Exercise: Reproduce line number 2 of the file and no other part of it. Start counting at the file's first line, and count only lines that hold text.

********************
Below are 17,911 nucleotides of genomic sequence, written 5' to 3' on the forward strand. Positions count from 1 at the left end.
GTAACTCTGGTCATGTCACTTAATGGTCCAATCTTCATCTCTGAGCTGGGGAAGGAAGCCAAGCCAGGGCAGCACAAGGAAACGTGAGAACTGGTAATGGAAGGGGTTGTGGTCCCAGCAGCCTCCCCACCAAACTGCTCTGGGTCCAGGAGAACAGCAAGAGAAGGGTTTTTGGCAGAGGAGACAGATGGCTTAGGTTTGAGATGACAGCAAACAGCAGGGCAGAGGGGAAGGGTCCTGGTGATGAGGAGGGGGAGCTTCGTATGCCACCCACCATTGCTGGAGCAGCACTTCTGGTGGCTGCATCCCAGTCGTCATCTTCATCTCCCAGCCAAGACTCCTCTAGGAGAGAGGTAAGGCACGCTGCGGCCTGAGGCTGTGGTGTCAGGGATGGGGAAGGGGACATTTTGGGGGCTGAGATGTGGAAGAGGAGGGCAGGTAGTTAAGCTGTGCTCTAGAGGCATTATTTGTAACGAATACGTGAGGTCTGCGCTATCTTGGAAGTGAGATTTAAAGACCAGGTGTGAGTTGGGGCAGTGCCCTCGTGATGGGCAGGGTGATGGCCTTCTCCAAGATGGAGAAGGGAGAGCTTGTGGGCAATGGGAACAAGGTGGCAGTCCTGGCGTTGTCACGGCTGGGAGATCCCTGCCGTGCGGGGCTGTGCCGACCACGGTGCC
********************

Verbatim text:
GTAACTCTGGTCATGTCACTTAATGGTCCAATCTTCATCTCTGAGCTGGGGAAGGAAGCCAAGCCAGGGCAGCACAAGGAAACGTGAGAACTGGTAATGGAAGGGGTTGTGGTCCCAGCAGCCTCCCCACCAAACTGCTCTGGGTCCAGGAGAACAGCAAGAGAAGGGTTTTTGGCAGAGGAGACAGATGGCTTAGGTTTGAGATGACAGCAAACAGCAGGGCAGAGGGGAAGGGTCCTGGTGATGAGGAGGGGGAGCTTCGTATGCCACCCACCATTGCTGGAGCAGCACTTCTGGTGGCTGCATCCCAGTCGTCATCTTCATCTCCCAGCCAAGACTCCTCTAGGAGAGAGGTAAGGCACGCTGCGGCCTGAGGCTGTGGTGTCAGGGATGGGGAAGGGGACATTTTGGGGGCTGAGATGTGGAAGAGGAGGGCAGGTAGTTAAGCTGTGCTCTAGAGGCATTATTTGTAACGAATACGTGAGGTCTGCGCTATCTTGGAAGTGAGATTTAAAGACCAGGTGTGAGTTGGGGCAGTGCCCTCGTGATGGGCAGGGTGATGGCCTTCTCCAAGATGGAGAAGGGAGAGCTTGTGGGCAATGGGAACAAGGTGGCAGTCCTGGCGTTGTCACGGCTGGGAGATCCCTGCCGTGCGGGGCTGTGCCGACCACGGTGCC